How Roaming Works
We have put together some FAQs (Frequently Asked Questions) on roaming. Click the questions below to answer any queries you have on how roaming works.
You need to check with your operator that your mobile subscription allows you to use your phone abroad and which services are available in your destination country. A simple phone call is all that is normally required. You should also check that your operator has a ‘roaming agreement’ with an operator in the country that you are visiting. Your operator will be able to provide a list of all of the countries you can roam to.
Finally, you should check that your mobile phone supports the radio frequency employed in that region of the world. GSM services are provided in a number of bands (e.g. 850, 900, 1800 and 1900 MHz). Most modern phones are multi-band, but travellers from Europe to North America, for example, should check that their phones will operate in the 850 and/or 1900 MHz bands.
When you travel to a different country with your mobile phone, your home operator may not have coverage in the place you have travelled to. However, you are still able to make and receive calls because your mobile phone can ‘roam’ onto another operator’s network, in the visited country. This is possible because your home operator has a ‘roaming agreement’ with an operator in the visited country that enables you to use its network.
When you switch on your phone in the foreign country, your mobile phone picks up the radio signals of one of the operators in that country. This local operator will then ‘authenticate’ your mobile phone with your home operator (e.g. check if you are a valid customer, whether you are allowed to roam, etc.). If your home operator responds with a positive authentication, your mobile phone is ready for use. All you have to do is to switch your phone on. Operators have done a lot of work behind the scenes to make this process completely automatic and it typically takes only a few minutes to log on to the local network.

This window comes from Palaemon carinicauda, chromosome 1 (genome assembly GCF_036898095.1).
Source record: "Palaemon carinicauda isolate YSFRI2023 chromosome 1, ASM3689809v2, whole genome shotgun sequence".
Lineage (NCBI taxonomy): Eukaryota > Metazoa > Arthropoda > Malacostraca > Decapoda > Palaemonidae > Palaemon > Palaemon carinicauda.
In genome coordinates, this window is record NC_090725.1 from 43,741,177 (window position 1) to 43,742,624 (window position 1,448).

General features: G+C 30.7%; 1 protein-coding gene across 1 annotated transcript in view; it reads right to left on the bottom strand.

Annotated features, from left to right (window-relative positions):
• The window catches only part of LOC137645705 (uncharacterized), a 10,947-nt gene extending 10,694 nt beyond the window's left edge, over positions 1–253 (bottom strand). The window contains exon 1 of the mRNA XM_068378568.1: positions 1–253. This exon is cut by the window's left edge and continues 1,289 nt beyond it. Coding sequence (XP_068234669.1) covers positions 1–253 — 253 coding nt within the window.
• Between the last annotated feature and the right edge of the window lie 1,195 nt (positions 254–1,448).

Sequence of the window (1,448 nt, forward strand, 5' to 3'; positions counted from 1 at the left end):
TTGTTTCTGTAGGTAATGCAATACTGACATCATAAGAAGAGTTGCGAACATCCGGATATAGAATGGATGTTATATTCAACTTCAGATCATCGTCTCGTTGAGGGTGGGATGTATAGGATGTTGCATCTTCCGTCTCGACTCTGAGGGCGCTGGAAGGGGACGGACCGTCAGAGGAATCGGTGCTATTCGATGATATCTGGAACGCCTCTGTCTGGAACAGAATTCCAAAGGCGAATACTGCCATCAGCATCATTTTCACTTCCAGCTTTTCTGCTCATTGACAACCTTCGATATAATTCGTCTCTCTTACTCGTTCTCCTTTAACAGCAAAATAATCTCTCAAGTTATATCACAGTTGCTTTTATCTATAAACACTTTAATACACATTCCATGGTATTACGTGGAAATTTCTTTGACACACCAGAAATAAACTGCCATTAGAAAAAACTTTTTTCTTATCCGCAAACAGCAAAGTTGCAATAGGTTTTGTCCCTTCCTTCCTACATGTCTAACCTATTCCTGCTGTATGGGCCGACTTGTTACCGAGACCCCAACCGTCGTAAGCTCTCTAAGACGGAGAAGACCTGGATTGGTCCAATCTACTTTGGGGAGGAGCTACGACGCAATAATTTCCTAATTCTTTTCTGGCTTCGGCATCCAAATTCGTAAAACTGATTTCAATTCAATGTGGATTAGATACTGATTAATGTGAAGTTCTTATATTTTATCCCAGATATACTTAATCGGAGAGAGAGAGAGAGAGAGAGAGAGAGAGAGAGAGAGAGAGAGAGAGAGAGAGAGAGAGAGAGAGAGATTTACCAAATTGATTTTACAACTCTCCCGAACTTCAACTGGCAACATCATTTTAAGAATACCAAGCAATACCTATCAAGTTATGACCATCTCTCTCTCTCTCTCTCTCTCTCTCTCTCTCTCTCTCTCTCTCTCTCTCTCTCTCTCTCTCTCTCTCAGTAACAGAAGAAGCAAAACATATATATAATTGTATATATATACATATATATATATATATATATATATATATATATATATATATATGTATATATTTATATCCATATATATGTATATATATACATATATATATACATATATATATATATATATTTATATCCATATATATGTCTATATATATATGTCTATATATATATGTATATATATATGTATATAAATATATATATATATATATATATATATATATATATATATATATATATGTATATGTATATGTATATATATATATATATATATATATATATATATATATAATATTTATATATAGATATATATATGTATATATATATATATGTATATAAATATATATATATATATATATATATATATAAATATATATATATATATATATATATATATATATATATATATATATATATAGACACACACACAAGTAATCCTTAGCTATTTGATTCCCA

When you are roaming and you make a call, the operator in the visited country analyses the dialled number, and decides how best to route the call. If you are calling back home, then the visited operator will connect the call back to your home country. Remember, when you call home or any other country, you have to type in the international access code and the correct country code along with the telephone number, omitting the leading zero.
For example, to dial the UK mobile number 07903 XXX XXX from another country, you dial +44 7903 XXX XXX. If you are calling a landline, you may need to include an area code. If you are calling a local number in the visited country, the visited operator will usually connect the call directly to the party within the country you are in.
When someone calls you on your mobile, the call will usually be routed to your home country and your home operator. Your home operator knows where you are roaming, and will then forward the call to the operator whose network you are using in the visited country. The visited network will then connect the call to you.
This initial routing back to your home operator happens regardless of where the call originates, as only your home operator has the information about your location. Note that when roaming you have to pay both for calls that you make and receive.
When you use your phone while roaming (both making and receiving calls), the visited operator will keep a record of your calls. It will send these records, along with the corresponding charges, to your home operator. Your home operator will aggregate these call charges, and reflect them in your next bill.
All charges will appear in your home currency – your home operator will convert the foreign operator charges for you automatically. It can take some time for the call charges to be sent to your home operator by the visited operator.